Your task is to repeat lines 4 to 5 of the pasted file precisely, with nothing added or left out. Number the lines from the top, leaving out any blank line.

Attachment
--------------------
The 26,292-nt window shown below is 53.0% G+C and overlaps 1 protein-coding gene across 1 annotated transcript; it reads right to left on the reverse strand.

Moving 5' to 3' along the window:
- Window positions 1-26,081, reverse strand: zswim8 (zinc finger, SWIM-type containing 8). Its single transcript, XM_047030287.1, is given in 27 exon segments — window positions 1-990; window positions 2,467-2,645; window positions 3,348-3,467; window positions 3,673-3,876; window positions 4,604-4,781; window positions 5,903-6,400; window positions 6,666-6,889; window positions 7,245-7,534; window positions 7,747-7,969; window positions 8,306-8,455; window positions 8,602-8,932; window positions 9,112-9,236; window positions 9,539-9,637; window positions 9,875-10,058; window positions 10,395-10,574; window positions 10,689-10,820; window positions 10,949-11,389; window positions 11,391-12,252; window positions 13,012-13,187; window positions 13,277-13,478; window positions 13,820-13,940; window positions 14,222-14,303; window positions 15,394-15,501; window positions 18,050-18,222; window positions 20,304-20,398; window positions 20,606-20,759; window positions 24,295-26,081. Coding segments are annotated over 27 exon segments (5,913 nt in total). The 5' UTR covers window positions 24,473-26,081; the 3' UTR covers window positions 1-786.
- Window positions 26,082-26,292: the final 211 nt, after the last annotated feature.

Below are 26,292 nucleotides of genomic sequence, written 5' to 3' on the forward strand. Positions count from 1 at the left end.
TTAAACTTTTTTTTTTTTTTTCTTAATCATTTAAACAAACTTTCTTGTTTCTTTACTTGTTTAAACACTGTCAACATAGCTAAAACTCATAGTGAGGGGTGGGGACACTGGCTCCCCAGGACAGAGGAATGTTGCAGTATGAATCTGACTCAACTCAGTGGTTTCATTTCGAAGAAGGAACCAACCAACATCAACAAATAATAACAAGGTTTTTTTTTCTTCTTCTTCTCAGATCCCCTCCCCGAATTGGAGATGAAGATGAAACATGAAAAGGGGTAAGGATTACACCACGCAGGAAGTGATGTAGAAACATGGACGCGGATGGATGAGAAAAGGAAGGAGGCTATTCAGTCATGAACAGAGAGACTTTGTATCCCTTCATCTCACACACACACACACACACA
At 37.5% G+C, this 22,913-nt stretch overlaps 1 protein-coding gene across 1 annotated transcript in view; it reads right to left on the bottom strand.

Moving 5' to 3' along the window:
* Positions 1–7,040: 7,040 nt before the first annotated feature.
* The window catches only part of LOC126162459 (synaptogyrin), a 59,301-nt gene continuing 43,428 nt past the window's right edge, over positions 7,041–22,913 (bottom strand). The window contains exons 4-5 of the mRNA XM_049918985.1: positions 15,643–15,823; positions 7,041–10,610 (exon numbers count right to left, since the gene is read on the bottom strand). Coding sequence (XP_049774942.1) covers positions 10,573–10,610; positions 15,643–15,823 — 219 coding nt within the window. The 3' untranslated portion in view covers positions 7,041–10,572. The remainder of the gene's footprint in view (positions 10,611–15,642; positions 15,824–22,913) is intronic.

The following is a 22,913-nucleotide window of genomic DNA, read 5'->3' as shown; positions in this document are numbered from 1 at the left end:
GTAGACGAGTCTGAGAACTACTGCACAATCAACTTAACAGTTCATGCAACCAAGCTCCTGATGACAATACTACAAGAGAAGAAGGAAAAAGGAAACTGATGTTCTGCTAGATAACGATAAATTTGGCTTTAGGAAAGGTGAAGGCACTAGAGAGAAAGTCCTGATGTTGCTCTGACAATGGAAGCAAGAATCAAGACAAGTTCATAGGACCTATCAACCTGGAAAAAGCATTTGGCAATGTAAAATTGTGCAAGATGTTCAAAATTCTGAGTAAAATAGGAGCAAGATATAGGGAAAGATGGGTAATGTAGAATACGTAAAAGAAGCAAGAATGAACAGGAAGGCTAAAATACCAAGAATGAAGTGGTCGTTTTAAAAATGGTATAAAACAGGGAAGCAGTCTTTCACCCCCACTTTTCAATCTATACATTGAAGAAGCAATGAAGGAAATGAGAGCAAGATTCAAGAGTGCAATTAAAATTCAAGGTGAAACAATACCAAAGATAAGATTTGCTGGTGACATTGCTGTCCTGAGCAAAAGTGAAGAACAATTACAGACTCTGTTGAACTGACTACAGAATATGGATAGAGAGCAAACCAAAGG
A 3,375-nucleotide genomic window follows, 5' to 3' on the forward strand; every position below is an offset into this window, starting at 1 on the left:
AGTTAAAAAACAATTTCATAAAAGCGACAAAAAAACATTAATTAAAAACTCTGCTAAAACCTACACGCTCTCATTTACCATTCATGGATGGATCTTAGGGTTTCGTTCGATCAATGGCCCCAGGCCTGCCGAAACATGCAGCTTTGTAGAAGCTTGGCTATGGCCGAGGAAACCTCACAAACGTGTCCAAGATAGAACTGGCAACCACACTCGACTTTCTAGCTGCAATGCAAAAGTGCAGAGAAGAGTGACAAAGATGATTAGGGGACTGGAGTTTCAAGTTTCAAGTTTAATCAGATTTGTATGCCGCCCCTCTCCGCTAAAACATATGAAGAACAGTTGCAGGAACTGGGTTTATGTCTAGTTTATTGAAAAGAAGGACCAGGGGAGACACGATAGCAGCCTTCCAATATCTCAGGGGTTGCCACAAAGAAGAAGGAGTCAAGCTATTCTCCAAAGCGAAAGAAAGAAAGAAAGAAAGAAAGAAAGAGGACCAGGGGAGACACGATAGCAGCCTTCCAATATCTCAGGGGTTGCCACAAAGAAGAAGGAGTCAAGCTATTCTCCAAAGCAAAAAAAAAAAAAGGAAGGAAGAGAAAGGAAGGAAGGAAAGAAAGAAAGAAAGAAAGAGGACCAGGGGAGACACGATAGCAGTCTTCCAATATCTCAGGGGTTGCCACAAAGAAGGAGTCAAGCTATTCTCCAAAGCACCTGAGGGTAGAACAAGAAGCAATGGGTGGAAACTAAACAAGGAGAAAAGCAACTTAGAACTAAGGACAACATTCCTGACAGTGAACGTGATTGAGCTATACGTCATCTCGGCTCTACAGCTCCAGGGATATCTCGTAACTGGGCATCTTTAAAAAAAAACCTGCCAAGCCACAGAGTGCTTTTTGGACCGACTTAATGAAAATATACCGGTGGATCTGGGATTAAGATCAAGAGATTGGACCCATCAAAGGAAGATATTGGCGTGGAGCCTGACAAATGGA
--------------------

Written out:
- Window positions 26,082-26,292: the final 211 nt, after the last annotated feature.

Below are 26,292 nucleotides of genomic sequence, written 5' to 3' on the forward strand. Positions count from 1 at the left end.